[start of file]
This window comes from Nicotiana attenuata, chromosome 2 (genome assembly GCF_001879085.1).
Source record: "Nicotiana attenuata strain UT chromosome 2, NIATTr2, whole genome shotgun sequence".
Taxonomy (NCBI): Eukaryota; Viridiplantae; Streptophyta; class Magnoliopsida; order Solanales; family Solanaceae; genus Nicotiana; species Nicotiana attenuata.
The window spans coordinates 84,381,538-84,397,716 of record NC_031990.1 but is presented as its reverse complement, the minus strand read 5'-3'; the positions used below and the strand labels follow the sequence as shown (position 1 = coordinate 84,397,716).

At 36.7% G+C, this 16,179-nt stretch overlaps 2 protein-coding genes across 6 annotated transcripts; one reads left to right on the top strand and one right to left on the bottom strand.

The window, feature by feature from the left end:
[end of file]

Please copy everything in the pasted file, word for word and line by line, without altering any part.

This window comes from Nicotiana attenuata, chromosome 2 (genome assembly GCF_001879085.1).
Source record: "Nicotiana attenuata strain UT chromosome 2, NIATTr2, whole genome shotgun sequence".
Taxonomy (NCBI): Eukaryota; Viridiplantae; Streptophyta; class Magnoliopsida; order Solanales; family Solanaceae; genus Nicotiana; species Nicotiana attenuata.
The window spans coordinates 84,381,538-84,397,716 of record NC_031990.1 but is presented as its reverse complement, the minus strand read 5'-3'; the positions used below and the strand labels follow the sequence as shown (position 1 = coordinate 84,397,716).

At 36.7% G+C, this 16,179-nt stretch overlaps 2 protein-coding genes across 6 annotated transcripts; one reads left to right on the top strand and one right to left on the bottom strand.

The window, feature by feature from the left end: